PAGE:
It’s possible to learn quite a bit about of information from viewing the raw PE file in a utility such as this.  This information can include any potential function exports, utilized resources, various metadata such as date-time of compilation and, most importantly typically, the function and DLL imports called from within the binary.  Knowing these can provide some context to further analysis in terms of what to expect from malware execution.  Knowing a specific binary calls WININET.dll or CRYPT32.dll can indicate it will attempt to communicate over the internet or utilize cryptographic functions for purposes yet to be determined.  Often a malicious executable may store additional code in the resources section and utilize Windows functions such as LoadResource in order to call it later during run-time.  Software such as ‘Resource Hacker’ can help to determine if that is the case by performing a detailed inspection of the contained resources in a particular binary file.  This malware sample does not appear to have any interesting information contained within the .rsrc section other than a Microsoft Word icon which is presented to the user instead of a standard executable icon, presumably to attempt to trick users into thinking the file is a Word file rather than an application.  An example of this is shown below.

8.PNG

Another useful utility in assessing a particular sample is ‘Strings’, which by default attempts to detect and extract ASCII strings which are 4 or more characters in length from the binary.  This is another command-line utility and execution is as simple as running ‘strings’ plus the filename you wish to scan.  Unfortunately, many of the results are often garbage data but sometimes some interesting strings may  appear.  A portion of the strings scan for this particular sample is shown below.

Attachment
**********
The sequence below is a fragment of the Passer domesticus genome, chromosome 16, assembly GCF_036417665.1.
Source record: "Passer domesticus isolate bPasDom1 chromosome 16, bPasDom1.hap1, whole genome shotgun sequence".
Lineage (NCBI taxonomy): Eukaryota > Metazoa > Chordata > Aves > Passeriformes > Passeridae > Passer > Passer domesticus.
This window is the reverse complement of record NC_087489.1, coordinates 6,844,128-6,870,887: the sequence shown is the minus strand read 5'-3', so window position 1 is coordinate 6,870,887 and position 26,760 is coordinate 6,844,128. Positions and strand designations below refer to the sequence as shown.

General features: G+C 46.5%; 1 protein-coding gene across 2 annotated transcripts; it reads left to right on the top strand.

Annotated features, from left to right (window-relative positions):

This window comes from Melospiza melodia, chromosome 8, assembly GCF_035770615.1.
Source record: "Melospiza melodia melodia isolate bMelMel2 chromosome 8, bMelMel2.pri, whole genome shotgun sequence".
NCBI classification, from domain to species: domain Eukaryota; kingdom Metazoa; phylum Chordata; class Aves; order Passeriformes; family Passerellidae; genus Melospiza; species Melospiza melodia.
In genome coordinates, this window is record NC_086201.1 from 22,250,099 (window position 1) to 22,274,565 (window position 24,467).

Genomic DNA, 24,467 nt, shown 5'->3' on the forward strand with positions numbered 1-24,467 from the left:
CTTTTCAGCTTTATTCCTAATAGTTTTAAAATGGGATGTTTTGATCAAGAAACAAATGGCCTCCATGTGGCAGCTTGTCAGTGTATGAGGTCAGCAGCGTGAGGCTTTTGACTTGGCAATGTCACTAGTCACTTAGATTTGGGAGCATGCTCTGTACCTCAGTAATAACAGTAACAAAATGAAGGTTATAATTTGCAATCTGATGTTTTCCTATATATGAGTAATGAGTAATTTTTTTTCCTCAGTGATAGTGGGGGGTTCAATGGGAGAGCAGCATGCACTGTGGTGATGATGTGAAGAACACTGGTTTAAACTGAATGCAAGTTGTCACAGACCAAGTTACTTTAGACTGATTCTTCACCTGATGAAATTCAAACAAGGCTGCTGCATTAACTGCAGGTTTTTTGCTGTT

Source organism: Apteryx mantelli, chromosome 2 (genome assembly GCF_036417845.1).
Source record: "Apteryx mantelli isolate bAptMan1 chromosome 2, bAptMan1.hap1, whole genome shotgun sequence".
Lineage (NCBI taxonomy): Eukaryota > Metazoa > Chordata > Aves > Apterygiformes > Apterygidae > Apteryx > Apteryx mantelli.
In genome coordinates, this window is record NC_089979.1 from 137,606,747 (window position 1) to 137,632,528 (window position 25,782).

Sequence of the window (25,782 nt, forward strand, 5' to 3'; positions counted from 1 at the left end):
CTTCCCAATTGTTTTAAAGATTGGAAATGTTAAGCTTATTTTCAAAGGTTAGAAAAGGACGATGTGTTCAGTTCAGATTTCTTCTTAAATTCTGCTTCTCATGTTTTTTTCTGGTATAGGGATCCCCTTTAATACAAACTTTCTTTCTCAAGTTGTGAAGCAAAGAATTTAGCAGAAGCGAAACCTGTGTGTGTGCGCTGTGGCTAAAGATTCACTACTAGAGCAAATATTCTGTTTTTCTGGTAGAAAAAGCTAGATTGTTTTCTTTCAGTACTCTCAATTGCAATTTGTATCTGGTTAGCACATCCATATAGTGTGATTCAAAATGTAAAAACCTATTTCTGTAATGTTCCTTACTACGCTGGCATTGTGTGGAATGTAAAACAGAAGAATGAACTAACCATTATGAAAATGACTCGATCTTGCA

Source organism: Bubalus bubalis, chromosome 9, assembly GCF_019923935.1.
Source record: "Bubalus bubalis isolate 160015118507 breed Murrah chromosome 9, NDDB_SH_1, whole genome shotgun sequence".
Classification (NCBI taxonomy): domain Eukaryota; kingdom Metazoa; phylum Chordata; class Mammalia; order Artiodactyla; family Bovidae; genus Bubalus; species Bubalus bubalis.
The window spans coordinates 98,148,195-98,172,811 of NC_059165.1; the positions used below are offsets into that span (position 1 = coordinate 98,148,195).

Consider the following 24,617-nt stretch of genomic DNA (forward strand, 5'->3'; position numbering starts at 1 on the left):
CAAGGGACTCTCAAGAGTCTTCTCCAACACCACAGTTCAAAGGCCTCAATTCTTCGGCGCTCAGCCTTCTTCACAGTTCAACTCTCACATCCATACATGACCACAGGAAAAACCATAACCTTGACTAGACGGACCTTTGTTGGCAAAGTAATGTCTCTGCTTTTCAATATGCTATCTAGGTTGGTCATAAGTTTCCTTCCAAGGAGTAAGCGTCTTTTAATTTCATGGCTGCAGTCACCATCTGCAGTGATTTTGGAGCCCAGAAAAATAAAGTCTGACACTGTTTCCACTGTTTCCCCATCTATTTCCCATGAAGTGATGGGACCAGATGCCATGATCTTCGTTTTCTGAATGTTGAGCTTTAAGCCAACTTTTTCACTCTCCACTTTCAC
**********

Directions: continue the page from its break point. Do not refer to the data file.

9-strings.PNG

We can observe some random ASCII strings as well as some data which references false company names and other fake information.  This isn’t particularly useful but understanding the strings a malware contains can be a useful first step to analysis.  This can also be utilized in debuggers and disassemblers such as Olly DBG and IDA for further research.  Another useful tool for performing basic static analysis is Dependency Walker, which allows analysts to determine specifically what DLLs and dependencies from each the binary is calling upon execution.  This can be helpful in providing further context to a specific binary and also in understanding the type of Operating System and Host it was designed for execution on.  An image example from this utility is shown below.

10-dwalk1

Unfortunately, development of Dependency Walker ended around 2006 but we are in luck; a developer on GitHub has re-written it’s core functionality and upgraded it to handle modern Windows dependency features such as API-sets.  This update is given at the following link (https://github.com/lucasg/Dependencies).  The old version of Dependency Walker can throw lots of errors due to how modern systems handle nested and api-sets and using the more modern version given at the developer’s link above is useful for allowing a more logical and easier analysis for what is a true error and what is a false positive.  An image of this software is shown below.

11.PNG

Dependencies / Dependency Walker can help both developers and analysts in understanding the behavior of a particular binary and what it relies upon within the host OS.  This can give information relating to the intended target and functionality by understanding what DLLs or functions are being called.

When used together, these tools will provide analysts with a good amount of context to utilize in further advanced static or dynamic analysis.  Learning about called imports and functions, stored strings and known dependencies as well as PE information such as entry points, compile time and image base helps to provide context to additional analysis performed on the binary sample.  This is by no means an exhaustive list of static analysis tools but only some of the most commonly used utilities.  Behavioral analysis and further discussion will be continued in additional postings.

PEiD : http://www.softpedia.com/get/Programming/Packers-Crypters-Protectors/PEiD-updated.shtml

PEView : http://wjradburn.com/software/

Resource Hacker : http://www.angusj.com/resourcehacker/

Strings :  https://docs.microsoft.com/en-us/sysinternals/downloads/strings

UPX : https://upx.github.io/

Dependency Walker : http://www.dependencywalker.com/

Dependencies :  https://github.com/lucasg/Dependencies

Published by

Joe Avanzato

Blue Team SME | Purple Team Engineer | Red Team Hunter https://www.linkedin.com/in/joseph-avanzato/ Previously - Cyber Detection Lead for Paychex - Design, Build, Test and Tune Detection Rules, Log/Environment Visibility, Threat Hunting, etc. Computing Security M.S. - Experience with penetration testing, digital forensics, malware analysis, reverse engineering, cryptography/analysis, protocol design, application auditing and more..